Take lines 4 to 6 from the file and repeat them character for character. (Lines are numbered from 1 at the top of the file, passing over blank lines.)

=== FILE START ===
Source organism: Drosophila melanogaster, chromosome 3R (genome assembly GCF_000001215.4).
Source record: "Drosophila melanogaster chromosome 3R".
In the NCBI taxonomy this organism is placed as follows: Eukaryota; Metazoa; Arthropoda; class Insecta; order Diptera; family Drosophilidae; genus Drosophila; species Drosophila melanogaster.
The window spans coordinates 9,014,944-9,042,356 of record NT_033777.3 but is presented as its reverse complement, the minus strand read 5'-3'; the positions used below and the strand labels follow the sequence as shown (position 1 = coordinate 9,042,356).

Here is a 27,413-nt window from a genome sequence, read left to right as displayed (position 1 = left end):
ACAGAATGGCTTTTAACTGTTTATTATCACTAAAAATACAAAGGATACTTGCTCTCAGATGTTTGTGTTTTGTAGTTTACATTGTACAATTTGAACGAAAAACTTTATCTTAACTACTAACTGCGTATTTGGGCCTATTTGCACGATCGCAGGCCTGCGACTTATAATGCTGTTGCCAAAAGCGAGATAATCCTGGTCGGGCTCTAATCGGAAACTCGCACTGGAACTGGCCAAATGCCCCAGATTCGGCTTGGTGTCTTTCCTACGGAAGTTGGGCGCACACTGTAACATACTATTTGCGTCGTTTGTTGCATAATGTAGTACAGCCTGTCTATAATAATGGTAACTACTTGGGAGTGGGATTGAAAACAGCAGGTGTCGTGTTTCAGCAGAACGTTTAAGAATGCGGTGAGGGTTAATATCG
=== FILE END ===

The window spans coordinates 9,014,944-9,042,356 of record NT_033777.3 but is presented as its reverse complement, the minus strand read 5'-3'; the positions used below and the strand labels follow the sequence as shown (position 1 = coordinate 9,042,356).

Here is a 27,413-nt window from a genome sequence, read left to right as displayed (position 1 = left end):
ACAGAATGGCTTTTAACTGTTTATTATCACTAAAAATACAAAGGATACTTGCTCTCAGATGTTTGTGTTTTGTAGTTTACATTGTACAATTTGAACGAAAAACTTTATCTTAACTACTAACTGCGTATTTGGGCCTATTTGCACGATCGCAGGCCTGCGACTTATAATGCTGTTGCCAAAAGCGAGATAATCCTGGTCGGGCTCTAATCGGAAACTCGCACTGGAACTGGCCAAATGCCCCAGATTCGGCTTGGTGTCTTTCCTACGGAAGTTGGGCGCACACTGTAACATACTATTTGCGTCGTTTGTTGCATAATGTAGTACAGCCTGTCTATAATAATGGTAACTACTTGGGAGTGGGATTGAAAACAGCAGGTGTCGTGTTTCAGCAGAACGTTTAAGAATGCGGTGAGGGTTAATATCG